KUALA LUMPUR, Dec 1 – Malaysia reported a slight increase in mortality rate of children under-five for the year 2021 to 7.4 per 1,000 live births from 7.3 per 1,000 live births in the previous year, according to the Department of Statistics Malaysia (DOSM).
The increase was primarily attributed to a rise in mortality rate for girls, which went up to 7 (per 1,000 live births) in 2021 from 6.7 in 2020. The mortality rate for boys decreased to 7.7 in 2021 compared to 7.9 in the previous year.
The leading medically-certified cause of under-five deaths was conditions originating in the perinatal period at 37 per cent, an increase from 35.2 per cent in 2020. These conditions include complications from pregnancy, labour and delivery, respiratory and cardiovascular disorders, foetal growth disorders, and birth trauma.
This was followed by congenital malformations or birth defects, deformations and chromosomal abnormalities at 29.9 per cent, pneumonia (2.1 per cent), Covid-19 infection (1.5 per cent), and transport accidents (1.1 per cent).
Other causes include leukaemia (1 per cent), cerebrovascular diseases (0.6 per cent), accidental drowning and submersion (0.5 per cent), diseases of the liver (0.5 per cent), and malignant neoplasm or cancerous tumour of the meninges (tissues that cover the brain and spinal cord), brain and other parts of the central nervous system (0.4 per cent).
One of the Sustainable Development Goals (SDG) indicators related to children is to end preventable deaths of newborns and children under five years of age by 2030, with countries aiming to reduce neonatal mortality to at least as low as 12 per 1,000 live births and under-five mortality to at least as low as 25 per 1,000 live births.
Malaysia has achieved the under-five mortality rate target since 1984.
The country’s neonatal mortality rate, or deaths of infants aged less than 28 days, stood at 4.1 per 1,000 live births in 2021, an increase from 3.9 per 1,000 live births in 2020.
Among states, the neonatal mortality rate was the highest in Sabah at 5.6 per 1,000 live births in 2021, followed by the Federal Territory of Labuan (5.3 per 1,000 live births), Perlis (5.2 per 1,000 live births) and Kelantan (5.2 per 1,000 live births).
Malaysia’s live births rate, or births with signs of life during delivery even for a short period, for the year 2021 was lower than the previous two years at 439,744 or 13.5 per 1,000 population.
In 2020, the number of live births was 471,504 or 14.5 per 1,000 population, while in 2019, the rate was at 489,863 live births or 15.1 per 1,000 population.
Life expectancy at birth also reported a decline to 73.4 in 2021 from 74.5 the previous year and 74.7 in 2019.
The rate of moderate and severe malnutrition in children under-five recorded declines in 2021. The moderate malnutrition rate was 1.3 per cent, a drop from 1.5 per cent in 2020, while the severe malnutrition rate for children in the age group was 0.2 per cent versus 0.3 per cent the previous year.
The highest severe malnutrition rate was in Labuan at 1.2 per cent. In Sarawak and Perlis, the severe malnutrition rates were both at 0.7 per cent, while in Pahang, the severe malnutrition rate was at 0.6 per cent. Other states reported rates of less than 0.5 per cent, with Putrajaya recording zero cases of severe malnutrition.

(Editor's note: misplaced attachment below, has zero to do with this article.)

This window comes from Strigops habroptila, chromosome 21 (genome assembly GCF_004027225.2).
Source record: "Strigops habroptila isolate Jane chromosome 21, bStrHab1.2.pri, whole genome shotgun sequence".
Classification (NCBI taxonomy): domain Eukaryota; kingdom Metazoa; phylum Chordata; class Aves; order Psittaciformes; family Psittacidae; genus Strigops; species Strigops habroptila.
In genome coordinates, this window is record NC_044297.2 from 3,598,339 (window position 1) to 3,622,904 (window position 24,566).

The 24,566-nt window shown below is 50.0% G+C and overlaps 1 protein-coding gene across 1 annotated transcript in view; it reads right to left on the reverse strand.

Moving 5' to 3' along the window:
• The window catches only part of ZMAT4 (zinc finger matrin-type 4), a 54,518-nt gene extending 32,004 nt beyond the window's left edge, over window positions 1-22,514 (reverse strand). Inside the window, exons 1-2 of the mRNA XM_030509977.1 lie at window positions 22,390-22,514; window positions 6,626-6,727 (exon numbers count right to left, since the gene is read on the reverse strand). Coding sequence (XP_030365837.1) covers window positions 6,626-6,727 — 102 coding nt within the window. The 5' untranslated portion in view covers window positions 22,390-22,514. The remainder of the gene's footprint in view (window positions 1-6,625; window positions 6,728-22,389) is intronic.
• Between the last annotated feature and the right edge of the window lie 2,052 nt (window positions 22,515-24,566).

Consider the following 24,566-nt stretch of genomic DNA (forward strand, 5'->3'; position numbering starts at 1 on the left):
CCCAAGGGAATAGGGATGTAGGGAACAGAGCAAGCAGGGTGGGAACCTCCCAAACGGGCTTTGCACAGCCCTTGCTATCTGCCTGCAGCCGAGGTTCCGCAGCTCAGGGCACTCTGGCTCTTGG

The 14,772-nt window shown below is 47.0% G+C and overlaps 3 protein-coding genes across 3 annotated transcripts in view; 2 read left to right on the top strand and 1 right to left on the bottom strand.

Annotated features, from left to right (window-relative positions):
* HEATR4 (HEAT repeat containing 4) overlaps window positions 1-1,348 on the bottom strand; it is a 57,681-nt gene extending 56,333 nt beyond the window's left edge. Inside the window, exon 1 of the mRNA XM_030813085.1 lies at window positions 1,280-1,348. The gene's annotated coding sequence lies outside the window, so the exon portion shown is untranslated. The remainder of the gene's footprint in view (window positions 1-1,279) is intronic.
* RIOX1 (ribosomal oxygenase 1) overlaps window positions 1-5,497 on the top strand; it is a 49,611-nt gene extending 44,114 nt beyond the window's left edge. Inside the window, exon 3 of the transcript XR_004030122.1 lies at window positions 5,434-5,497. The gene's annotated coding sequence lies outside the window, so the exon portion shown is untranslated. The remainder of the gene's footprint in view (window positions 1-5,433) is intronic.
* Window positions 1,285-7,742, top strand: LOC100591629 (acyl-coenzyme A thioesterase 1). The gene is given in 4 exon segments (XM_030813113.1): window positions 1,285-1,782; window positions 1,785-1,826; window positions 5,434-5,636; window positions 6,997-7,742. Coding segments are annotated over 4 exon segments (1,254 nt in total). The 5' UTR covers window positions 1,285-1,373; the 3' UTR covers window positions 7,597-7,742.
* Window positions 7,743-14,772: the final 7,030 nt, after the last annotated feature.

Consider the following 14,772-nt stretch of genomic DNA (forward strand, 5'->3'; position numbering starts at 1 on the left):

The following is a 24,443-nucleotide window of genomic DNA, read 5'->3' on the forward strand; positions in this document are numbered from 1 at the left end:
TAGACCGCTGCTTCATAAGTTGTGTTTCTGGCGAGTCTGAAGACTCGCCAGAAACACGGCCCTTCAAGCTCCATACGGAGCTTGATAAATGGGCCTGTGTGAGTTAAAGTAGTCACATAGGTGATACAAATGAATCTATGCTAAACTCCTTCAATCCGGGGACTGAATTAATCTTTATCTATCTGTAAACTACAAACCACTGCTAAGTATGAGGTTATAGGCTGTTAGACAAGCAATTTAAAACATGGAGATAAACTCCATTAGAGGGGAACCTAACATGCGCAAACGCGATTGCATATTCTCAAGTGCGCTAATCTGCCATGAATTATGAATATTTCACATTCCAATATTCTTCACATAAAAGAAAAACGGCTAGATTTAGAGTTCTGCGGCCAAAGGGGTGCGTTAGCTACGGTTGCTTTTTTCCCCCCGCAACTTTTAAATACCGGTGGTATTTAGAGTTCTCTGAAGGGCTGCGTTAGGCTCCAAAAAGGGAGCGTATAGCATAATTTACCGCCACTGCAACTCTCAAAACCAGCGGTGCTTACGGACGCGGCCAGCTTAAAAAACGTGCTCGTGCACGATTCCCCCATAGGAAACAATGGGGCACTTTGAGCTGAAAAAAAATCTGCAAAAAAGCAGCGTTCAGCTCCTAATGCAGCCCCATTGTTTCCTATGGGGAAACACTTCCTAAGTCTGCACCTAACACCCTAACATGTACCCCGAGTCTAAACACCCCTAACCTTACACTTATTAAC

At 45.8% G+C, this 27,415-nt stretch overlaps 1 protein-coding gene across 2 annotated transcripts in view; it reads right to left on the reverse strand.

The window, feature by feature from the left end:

The rates for moderate malnutrition were higher across states, with Sarawak reporting the highest rate at 3 per cent. This is followed by Pahang and Perak at 2.9 per cent, Labuan (2.1 per cent), Negeri Sembilan (2 per cent), Perlis (1.7 per cent) and Sabah (1.6 per cent).
Eight states and federal territories in total reported moderate malnutrition rates above the national level of 1.3 per cent.
In terms of immunisation coverage for infants, all immunisation coverage recorded a decline in 2021 except bacillus calmette-guerin (BCG), which remained at 98.8 per cent.
There are five immunisations given to infants namely BCG, poliomyelitis (polio), diphtheria, tetanus and pertussis (DTP), haemophilus influenzae type B (HIB) and hepatitis B.
Three immunisations namely polio, DTP and HIB showed a decrease of 3.5 percentage points to 94.2 per cent in 2021 from 97.7 per cent in 2020. Meanwhile, vaccinations for hepatitis B decreased by 8.2 percentage points to 93 per cent in 2021 compared to 101.2 percent in 2020.
For Covid-19 vaccines, there were 2.74 million recipients aged five to 17 years old who had completed two doses in 2021.
Human papillomavirus (HPV) immunisations for Form 1 girls reported a huge 84 per cent drop in 2021 to 31,888 compared to 200,981 in 2020.
Former health minister Khairy Jamaluddin in September said Malaysia had “lost a bit of ground” in HPV vaccination for teenage girls from 2020 to 2021 during the pandemic.
However, Khairy had attributed the decline in HPV vaccinations, particularly in 2021, to global HPV vaccine shortage instead of the Covid-19 pandemic.
Khairy said the Ministry of Health (MOH) was committed to a catch-up programme to cover girls who missed their shots of the HPV vaccine that prevents cervical cancer.
New HIV/AIDS cases among children and teenagers until 19 years of age also reported a decline in 2021, with new HIV cases falling by 25 per cent to 99 cases from 132 cases the previous year, and AIDS declining by 10 per cent to 18 cases from 20 cases in 2020.